Both the FTB and BOE are determining or reevaluating their respective interpretation and positions concerning the matters discussed above. The BOE has a website (www.boe.ca.gov) containing questions and answers concerning the BOE Amnesty Program. On December 6, 2004, the FTB posted questions and answers concerning the FTB Amnesty Program on its website (www.ftb.ca.gov). Both websites should be periodically visited for any changes or updates.

Notes

  1. Taxpayers under both amnesty programs are subject to a new 50 percent interest penalty; personal and corporate income taxpayers are also subject to a doubling of the accuracy related penalty from 20 percent to 40 percent and applicable sales/use tax penalties are doubled. [return to text]

  2. As explained in more detail later, the BOE has stated taxpayers under audit, petition or appeal who do not wish to participate need only paid tax, not also interest and penalties, to avoid the 50 percent interest penalty. However, taxpayers with final amounts in collection are required to pay both tax and interest to avoid the penalty. Taxpayers should be aware of the differences in BOE and FTB interpretations. [return to text]

  3. If already audited, the BOE does not intend to go back and reaudit unless it becomes aware of an issue from some other source. [return to text]

  4. To the extent a taxpayer pays less than the full amount due under amnesty, criminal action may be brought only with respect to the difference between the amount shown on the return and the correct amount of tax, or the amount of unreported or underreported tax, whichever the case may be. [return to text]

  5. For FTB purposes, a taxpayer paying in full any taxes and interest due within 15 days of receiving a notice from the FTB ("15-day cure" provision) shall be treated as paid during the amnesty period. [return to text]

  6. An acceptable installment payment agreement, which should include interest on the outstanding amount due at the rate prescribed by law, must have a final payment due no later than June 30, 2006. [return to text]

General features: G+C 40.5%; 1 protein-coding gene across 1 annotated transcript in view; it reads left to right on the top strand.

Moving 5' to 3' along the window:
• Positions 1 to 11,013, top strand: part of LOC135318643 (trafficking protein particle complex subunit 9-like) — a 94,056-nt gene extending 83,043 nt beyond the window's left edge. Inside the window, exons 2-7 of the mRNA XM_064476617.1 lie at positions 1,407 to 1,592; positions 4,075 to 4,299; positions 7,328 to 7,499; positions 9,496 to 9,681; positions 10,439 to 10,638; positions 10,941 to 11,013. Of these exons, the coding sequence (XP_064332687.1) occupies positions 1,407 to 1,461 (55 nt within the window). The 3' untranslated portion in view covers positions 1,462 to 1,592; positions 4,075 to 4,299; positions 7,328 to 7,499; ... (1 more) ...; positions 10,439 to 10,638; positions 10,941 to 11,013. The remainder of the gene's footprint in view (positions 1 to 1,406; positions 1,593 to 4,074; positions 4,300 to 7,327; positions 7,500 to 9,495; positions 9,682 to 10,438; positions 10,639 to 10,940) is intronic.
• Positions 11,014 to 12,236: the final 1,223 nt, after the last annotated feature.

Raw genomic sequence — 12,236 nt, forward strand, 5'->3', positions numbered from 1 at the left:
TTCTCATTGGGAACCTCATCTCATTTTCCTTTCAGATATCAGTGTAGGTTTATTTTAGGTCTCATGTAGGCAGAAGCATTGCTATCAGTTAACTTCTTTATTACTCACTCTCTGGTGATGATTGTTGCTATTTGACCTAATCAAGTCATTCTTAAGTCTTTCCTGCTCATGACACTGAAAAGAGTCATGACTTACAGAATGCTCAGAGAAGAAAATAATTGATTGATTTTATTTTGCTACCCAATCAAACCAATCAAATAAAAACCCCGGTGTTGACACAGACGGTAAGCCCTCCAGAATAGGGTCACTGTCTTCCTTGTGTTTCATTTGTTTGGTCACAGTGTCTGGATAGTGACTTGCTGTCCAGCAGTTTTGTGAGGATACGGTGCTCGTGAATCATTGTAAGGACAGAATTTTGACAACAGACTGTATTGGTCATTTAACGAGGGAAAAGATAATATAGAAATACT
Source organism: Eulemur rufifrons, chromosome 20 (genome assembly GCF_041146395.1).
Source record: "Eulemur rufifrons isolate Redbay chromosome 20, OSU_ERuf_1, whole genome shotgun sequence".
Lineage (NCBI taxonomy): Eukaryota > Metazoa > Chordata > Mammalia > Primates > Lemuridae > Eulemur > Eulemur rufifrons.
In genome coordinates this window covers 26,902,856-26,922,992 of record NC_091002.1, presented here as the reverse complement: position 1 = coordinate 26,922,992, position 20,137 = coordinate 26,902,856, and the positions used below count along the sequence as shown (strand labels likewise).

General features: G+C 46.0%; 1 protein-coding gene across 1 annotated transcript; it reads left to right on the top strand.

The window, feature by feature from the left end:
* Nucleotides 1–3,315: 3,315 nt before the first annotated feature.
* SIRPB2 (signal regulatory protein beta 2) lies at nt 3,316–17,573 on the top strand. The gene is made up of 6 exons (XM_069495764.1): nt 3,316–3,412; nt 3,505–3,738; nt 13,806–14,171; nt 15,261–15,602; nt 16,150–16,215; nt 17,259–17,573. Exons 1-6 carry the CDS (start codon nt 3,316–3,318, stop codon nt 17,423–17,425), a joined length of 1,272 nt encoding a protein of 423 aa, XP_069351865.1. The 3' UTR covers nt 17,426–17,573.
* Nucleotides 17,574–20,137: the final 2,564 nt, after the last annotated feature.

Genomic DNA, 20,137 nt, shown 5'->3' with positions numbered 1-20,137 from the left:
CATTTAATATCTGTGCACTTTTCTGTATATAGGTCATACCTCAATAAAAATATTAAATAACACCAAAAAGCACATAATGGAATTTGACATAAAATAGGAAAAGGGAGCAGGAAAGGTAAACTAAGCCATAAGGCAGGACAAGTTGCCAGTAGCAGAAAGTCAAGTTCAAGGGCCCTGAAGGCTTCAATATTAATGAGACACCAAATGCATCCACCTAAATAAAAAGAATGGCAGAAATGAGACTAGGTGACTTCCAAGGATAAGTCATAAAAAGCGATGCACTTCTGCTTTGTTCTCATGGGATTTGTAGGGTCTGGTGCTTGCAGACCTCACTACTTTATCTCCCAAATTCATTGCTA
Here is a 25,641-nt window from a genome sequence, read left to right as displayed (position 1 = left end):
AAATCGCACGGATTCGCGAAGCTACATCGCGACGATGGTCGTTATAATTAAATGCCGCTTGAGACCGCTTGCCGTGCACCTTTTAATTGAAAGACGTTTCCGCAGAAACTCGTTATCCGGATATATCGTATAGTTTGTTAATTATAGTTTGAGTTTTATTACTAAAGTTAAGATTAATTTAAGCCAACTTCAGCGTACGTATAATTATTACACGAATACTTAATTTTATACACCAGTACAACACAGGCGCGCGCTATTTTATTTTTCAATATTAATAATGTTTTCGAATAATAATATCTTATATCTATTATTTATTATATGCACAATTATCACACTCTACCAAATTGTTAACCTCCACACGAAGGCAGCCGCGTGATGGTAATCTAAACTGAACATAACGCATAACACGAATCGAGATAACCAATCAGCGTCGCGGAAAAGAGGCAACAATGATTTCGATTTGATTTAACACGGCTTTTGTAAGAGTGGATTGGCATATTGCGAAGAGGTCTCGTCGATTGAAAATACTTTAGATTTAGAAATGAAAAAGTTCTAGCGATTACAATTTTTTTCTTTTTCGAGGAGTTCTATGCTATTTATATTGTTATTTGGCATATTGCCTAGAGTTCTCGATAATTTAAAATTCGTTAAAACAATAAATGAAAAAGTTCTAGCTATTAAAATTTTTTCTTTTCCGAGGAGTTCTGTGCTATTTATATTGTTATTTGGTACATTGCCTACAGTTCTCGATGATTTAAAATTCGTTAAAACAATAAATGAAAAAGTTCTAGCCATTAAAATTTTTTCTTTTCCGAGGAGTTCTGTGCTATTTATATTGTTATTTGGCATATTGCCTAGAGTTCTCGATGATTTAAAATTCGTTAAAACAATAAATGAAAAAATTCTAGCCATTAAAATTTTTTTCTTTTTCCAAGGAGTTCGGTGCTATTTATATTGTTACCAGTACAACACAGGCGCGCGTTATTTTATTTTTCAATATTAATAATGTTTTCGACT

7. The BOE is reviewing this position and may permit offsets between reporting periods and only apply the relevant provisions to any net amounts owing as of March 31, 2005. [return to text]

  8. According to the BOE, the 50 percent interest penalty would not apply. [return to text]

  9. The FTB on its website under Amnesty: Payments, penalties, and miscellaneous states in response to Question 4 that a taxpayer may get a refund of the 50 percent interest penalty paid by a taxpayer if the underlying interest amount decreases due to a redetermination of the correct tax liability for the year. The FTB notes that the penalty will necessarily be recomputed to reflect the change. The stated rationale is that a taxpayer may claim a refund of amounts paid in excess of the proper penalty, but cannot claim a refund of the penalty itself. The BOE has not yet adopted this interpretation but should specifically address it in the future on its website under its Q&A discussions. Irrespective of such interpretations, it would seem advisable that a taxpayer not pay any 50 percent interest penalty if it intends to challenge the underlying tax. [return to text]

  10. The BOE at its Informational Meeting on the Amnesty Program stated that the 50 percent interest penalty does not double under this provision. [return to text]